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British politician and former Chancellor of the Exchequer Nigel Lawson participates in a debate on the EU at the Institute of Directors convention in London on Oct. 6, 2015.Toby Melville/Reuters

Nigel Lawson, a former British finance minister who was an architect of Margaret “Thatcher’s economic reforms but fell out with her over what would become the European Union, has died at the age of 91, British media reported on Monday.

Chancellor of the Exchequer between 1983 and 1989, Lawson championed lower personal taxes, wider share ownership and free market economics, forming the backbone of Thatcher’s vision for Britain.

But he was ultimately blamed for failing to control a boom that ended in a surge in interest rates and a deep recession.

“I misjudged the strength of the boom,” Lawson said in a 1992 interview with the Guardian newspaper. “Optimism on the whole is a good thing, much better than pessimism, much better than gloom. But … things went too far.”

Lawson’s resignation in October 1989, after years of disagreement with Thatcher on key aspects of policy – especially over Europe – plunged her Conservative government into a crisis from which it did not recover until she resigned a year later.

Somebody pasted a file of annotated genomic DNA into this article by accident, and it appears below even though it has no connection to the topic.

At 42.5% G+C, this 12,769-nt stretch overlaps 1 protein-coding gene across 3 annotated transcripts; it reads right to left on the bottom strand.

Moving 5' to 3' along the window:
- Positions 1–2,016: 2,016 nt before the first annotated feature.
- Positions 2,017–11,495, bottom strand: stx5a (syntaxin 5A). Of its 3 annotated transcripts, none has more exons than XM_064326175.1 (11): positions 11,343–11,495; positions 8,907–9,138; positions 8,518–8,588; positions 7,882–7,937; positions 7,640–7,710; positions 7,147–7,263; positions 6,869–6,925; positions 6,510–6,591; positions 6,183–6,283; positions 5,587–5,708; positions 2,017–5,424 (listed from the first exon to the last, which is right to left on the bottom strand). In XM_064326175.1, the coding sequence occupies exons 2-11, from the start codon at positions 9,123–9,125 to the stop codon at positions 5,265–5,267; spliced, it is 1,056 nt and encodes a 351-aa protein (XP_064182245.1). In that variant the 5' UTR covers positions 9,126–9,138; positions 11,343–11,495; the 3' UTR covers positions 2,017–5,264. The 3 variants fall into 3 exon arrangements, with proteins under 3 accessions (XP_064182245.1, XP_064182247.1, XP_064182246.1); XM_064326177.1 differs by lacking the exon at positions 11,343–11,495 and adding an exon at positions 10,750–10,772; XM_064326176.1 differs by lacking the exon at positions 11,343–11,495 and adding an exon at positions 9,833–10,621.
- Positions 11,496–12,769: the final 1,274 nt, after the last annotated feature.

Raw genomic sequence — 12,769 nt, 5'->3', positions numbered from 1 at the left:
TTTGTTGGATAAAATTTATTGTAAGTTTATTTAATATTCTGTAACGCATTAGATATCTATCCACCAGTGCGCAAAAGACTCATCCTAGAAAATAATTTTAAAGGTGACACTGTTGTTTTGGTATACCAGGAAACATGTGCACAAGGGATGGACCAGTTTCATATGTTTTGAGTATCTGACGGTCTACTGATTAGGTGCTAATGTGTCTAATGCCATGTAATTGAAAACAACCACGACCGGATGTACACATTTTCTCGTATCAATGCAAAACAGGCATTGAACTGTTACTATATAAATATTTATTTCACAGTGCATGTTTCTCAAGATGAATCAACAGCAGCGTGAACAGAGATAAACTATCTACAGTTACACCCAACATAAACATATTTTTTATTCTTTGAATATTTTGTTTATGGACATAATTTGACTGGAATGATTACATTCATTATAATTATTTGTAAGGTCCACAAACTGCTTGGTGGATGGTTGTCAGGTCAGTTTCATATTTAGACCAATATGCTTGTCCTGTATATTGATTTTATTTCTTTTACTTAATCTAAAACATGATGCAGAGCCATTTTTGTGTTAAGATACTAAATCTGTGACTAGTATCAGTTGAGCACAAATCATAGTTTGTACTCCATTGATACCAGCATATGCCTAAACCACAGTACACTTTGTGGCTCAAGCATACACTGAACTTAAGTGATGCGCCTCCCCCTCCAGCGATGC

Former Prime Minister Boris Johnson hailed Lawson as “a fearless and original flame of free market Conservatism” and a fellow supporter of Britain’s departure from the EU.

“He was a prophet of Brexit and a lover of continental Europe. He was a giant,” Johnson said on Twitter.

Prime Minister Rishi Sunak described the Conservative Party grandee – the son of a well-to-do tea merchant, who studied at London’s elite Westminster School and Oxford University – as a “transformational Chancellor and an inspiration.”

Lawson’s time in government was marked by the economic boom of the 1980s and the growing tension over Britain’s relationship with the European Community, which became the EU.

His opposition to the plans of the bloc for closer economic union worsened splits in the Conservative Party over the issue.

Lawson was often publicly at odds with Thatcher’s personal economic adviser, Alan Walters, especially on his policy of using interest rates to allow the pound to shadow the German mark before Britain’s entry into the European Exchange Rate Mechanism (ERM), the currency system Walters opposed.

Lawson bowed out of front-line politics in 1992 but remained a critic of John Major who succeeded him as finance minister and went on to become prime minister. Lawson sat in the House of Lords for 30 years.

A journalist with the Financial Times and the Sunday Telegraph before entering politics, he had six children including the television chef and writer Nigella, and the journalist Dominic.

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